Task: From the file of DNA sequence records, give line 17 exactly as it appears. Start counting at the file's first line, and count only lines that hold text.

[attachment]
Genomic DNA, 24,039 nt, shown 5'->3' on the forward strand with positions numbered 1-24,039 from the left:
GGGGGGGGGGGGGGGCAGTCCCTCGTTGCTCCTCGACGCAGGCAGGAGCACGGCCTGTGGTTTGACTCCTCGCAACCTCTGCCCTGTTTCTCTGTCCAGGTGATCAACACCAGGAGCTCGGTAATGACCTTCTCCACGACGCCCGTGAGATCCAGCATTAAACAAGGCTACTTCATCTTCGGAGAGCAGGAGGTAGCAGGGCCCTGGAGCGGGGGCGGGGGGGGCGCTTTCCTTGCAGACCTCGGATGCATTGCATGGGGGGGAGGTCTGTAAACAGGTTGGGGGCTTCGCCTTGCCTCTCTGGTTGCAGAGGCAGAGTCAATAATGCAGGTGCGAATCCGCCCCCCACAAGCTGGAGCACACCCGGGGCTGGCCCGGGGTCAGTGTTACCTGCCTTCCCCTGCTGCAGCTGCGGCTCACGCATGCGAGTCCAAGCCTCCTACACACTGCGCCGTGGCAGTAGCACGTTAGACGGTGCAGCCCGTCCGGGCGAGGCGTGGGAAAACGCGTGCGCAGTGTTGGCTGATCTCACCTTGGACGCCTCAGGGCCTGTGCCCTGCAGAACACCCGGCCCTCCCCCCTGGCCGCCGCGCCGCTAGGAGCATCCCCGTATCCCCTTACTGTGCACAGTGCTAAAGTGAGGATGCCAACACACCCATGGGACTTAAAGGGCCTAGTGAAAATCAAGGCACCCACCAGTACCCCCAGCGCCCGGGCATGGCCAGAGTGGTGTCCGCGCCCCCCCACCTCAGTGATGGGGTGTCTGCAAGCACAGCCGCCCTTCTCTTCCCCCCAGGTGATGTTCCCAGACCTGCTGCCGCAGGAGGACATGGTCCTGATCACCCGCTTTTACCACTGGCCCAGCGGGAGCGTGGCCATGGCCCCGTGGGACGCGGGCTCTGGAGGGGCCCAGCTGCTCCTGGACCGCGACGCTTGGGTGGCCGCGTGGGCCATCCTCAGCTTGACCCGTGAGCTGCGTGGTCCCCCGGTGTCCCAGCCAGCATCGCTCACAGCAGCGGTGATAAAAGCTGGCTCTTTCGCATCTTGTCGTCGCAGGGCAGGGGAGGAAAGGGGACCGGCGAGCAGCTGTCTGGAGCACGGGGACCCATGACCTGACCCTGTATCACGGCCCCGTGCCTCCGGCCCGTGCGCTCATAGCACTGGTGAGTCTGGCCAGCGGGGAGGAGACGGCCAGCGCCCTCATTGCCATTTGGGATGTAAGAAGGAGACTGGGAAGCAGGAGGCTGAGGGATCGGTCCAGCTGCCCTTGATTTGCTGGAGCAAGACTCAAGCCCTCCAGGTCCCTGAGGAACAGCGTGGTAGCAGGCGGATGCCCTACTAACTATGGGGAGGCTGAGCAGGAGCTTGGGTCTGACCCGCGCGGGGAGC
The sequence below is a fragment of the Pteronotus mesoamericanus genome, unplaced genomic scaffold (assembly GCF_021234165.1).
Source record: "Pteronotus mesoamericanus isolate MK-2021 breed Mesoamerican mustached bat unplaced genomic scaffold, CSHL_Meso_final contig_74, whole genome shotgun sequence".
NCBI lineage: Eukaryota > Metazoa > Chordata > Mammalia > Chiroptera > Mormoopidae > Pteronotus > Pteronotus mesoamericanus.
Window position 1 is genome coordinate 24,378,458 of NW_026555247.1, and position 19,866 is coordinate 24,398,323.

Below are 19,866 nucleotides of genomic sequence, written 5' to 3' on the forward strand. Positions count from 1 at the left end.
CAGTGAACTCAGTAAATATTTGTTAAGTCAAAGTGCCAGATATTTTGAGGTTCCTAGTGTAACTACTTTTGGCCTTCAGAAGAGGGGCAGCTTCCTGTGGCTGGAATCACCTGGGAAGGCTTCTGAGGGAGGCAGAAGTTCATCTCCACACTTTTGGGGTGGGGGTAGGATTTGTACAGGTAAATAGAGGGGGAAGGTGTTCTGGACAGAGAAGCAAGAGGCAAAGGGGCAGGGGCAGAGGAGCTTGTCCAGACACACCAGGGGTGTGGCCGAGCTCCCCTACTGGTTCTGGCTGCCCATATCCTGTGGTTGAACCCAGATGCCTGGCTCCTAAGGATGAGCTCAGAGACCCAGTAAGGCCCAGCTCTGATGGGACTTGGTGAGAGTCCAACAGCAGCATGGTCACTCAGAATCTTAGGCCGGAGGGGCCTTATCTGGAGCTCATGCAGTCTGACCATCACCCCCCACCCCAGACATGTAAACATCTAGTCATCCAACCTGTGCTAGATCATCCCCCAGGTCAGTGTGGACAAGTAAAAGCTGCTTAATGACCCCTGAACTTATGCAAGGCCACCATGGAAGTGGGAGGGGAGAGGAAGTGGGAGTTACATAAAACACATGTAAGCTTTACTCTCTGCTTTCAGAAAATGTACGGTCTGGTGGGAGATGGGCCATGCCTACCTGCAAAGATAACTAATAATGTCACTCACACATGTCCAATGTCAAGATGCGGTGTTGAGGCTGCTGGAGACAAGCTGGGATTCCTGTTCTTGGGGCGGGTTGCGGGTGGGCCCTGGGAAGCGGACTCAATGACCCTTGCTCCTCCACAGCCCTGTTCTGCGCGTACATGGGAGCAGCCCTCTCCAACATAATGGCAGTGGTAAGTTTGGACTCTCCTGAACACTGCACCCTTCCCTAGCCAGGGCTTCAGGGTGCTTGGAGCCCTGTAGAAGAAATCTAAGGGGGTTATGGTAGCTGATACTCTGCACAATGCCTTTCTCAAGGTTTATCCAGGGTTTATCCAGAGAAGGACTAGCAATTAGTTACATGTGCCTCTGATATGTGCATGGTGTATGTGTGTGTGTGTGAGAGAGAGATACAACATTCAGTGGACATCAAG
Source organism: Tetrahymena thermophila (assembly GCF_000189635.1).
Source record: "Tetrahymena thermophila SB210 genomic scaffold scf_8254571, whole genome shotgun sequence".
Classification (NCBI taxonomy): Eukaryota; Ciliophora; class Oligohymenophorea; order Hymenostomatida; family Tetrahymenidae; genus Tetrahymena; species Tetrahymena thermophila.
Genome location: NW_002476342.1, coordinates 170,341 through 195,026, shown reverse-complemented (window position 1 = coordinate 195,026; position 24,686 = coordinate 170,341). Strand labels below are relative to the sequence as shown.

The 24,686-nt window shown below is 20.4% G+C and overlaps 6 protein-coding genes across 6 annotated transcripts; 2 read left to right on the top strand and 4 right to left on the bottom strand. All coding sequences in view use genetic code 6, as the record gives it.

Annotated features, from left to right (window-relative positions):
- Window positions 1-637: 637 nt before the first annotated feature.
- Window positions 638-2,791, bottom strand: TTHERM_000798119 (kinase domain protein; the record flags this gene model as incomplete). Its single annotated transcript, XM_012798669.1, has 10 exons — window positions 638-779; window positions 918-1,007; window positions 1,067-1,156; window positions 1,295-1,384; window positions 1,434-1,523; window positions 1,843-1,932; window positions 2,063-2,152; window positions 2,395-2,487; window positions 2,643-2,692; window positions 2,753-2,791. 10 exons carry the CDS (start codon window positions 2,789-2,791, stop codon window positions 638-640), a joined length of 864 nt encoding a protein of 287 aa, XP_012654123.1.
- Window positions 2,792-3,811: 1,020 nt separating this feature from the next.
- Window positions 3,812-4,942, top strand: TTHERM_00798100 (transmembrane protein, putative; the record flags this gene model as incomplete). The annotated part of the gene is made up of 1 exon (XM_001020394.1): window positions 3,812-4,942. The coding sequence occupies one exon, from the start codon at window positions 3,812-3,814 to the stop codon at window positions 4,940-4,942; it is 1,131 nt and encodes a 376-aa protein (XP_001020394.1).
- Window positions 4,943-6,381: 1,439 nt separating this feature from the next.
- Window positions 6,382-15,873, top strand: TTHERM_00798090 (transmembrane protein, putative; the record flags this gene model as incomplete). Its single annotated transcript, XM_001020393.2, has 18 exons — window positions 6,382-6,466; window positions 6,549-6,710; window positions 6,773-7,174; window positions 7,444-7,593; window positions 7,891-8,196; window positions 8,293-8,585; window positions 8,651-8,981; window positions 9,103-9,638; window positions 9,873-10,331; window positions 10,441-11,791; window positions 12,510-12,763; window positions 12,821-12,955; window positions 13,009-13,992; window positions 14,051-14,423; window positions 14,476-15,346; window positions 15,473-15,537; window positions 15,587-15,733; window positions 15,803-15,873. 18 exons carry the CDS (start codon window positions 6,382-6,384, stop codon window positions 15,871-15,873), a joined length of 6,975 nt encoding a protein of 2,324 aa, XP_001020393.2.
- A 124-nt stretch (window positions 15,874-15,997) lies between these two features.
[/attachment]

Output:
- Window positions 2,792-3,811: 1,020 nt separating this feature from the next.